Decades of large-scale hog, chemical manufacturing plants, and poultry industries residing in eastern North Carolina have severely impacted communities that call the region home.
For many Black, Latine and indigenous residents who live near many of these big polluters, the fight for clean air and water hasn’t been easy.
For the Cape Fear Band of Skarure and Woccon Indians, the Cape Fear River has been a vital lifeline for food. While the state’s largest river system represents a crucial resource for food, it has also become a basin of toxic chemicals.
“Our life force was the Cape Fear River, going all the way back traditionally, before colonization. The rivers of North Carolina, that was our travel ways, that’s the way we got to other destinations,” said Jane Jacobs (EagleHeart) told N.C. Health News.
“We hunted and fished all up and down the rivers. And so it’s kind of like we’re having a problem making our people understand that we can no longer do the things we used to do, we can no longer go to the river and harvest medicine because now it’s polluted,” Jacobs added.
According to WRAL, the Department of Environmental Quality tested fish samples from the Cape Fear River last year and found high levels of per- and poly-flouroalkyl substances (PFAS), or forever chemicals, that have been linked to cancer, damage to the liver, and birth defects, among many other chronic diseases.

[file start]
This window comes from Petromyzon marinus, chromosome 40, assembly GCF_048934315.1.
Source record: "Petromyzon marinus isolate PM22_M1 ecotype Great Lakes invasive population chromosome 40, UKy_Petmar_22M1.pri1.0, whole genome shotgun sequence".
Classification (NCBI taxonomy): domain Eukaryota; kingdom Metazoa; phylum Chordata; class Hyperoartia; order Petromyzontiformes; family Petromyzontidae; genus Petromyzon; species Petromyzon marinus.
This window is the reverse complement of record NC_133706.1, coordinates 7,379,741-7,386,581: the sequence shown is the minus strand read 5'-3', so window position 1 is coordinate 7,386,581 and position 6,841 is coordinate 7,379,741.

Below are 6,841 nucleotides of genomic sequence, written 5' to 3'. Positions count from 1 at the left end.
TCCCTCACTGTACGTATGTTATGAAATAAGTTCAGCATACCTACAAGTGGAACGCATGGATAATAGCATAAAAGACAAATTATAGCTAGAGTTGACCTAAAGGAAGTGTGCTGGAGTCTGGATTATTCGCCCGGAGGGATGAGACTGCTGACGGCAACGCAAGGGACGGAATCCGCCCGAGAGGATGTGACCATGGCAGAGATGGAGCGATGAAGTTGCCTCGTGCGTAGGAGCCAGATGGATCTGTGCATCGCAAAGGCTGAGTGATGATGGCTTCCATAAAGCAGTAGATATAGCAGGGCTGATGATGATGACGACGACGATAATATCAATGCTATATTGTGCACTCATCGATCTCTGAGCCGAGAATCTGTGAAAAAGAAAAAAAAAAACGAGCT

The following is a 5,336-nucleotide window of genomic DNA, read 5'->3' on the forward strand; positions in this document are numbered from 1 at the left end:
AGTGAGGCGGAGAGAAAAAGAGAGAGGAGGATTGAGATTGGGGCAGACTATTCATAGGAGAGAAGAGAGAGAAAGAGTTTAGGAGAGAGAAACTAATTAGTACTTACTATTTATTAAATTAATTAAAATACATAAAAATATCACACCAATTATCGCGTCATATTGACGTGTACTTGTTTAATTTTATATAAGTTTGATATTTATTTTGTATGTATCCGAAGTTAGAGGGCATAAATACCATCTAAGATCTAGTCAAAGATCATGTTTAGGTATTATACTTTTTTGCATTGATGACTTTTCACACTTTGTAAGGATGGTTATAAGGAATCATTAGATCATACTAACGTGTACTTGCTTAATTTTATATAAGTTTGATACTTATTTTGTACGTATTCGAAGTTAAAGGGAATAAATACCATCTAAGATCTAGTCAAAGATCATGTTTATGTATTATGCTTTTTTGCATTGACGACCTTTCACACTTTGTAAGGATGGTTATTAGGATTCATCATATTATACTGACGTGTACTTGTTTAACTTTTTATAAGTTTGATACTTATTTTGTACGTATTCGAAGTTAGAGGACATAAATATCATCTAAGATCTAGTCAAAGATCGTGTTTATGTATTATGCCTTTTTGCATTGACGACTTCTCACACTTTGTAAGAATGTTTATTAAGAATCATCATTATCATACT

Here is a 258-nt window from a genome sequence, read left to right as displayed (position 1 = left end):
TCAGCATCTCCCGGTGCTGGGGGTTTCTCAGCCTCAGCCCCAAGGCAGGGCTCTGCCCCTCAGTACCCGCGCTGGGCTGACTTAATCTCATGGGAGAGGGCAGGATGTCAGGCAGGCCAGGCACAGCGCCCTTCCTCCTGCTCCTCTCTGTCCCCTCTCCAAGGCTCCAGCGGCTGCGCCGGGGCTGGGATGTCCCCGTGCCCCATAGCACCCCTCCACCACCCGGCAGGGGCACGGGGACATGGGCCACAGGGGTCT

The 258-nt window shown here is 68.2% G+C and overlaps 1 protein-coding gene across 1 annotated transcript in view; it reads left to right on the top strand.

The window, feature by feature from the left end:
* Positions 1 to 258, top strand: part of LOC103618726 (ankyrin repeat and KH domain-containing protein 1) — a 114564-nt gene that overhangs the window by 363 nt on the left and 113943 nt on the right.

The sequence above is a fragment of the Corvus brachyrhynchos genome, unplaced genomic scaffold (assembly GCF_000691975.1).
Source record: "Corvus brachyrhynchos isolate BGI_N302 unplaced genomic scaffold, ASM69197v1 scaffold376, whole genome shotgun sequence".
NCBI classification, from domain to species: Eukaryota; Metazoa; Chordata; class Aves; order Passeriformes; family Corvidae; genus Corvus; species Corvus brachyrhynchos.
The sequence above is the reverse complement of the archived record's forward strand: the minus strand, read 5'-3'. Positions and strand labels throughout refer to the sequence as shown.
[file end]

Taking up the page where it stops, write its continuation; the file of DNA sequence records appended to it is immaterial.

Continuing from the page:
Months after the testing, state health officials issued recommendations for local residents to limit or eliminate eating some types of fish from the river.
“Our people are still pulling buckets full of crappy out the Cape Fear River, catching big old catfish, taking them home and cooking them up. Catfish are bottom-dwellers, so you can be sure their toxin level is huge.”
According to WRAL, the Department of Environmental Quality is now working to expand permitting regulations to limit industrial discharges and help make the river a safe food source.
“We’re going to continue to grow and learn and that’s the reason we’re going to try to collect samples as much as we can and build our knowledge base,” Sushma Masemore, DEQ’s Assistant Secretary for Environment, told WRAL.
For years, communities across eastern North Carolina have protested against Chemours and its parent company, DuPont, which were found to have released toxic PFAS pollution in the region.
Residents have urged federal and international authorities to look into the environmental crisis and racism occurring within the eastern region.
“One of the things that was documented early on and has been shown time and again is that members of disenfranchised minorities — including Black, LatinX and indigenous people — are much more likely to live near one of these CAFOs than if you are a white person even if you take money out of the picture,” Ryke Longest, co-director of the Duke Environmental Law and Policy Clinic, told N.C. Health News.
“This becomes, what I would call, an issue of environmental racism because these are located and expanded in places where the surrounding community did not have the political voice and ability to stop it.”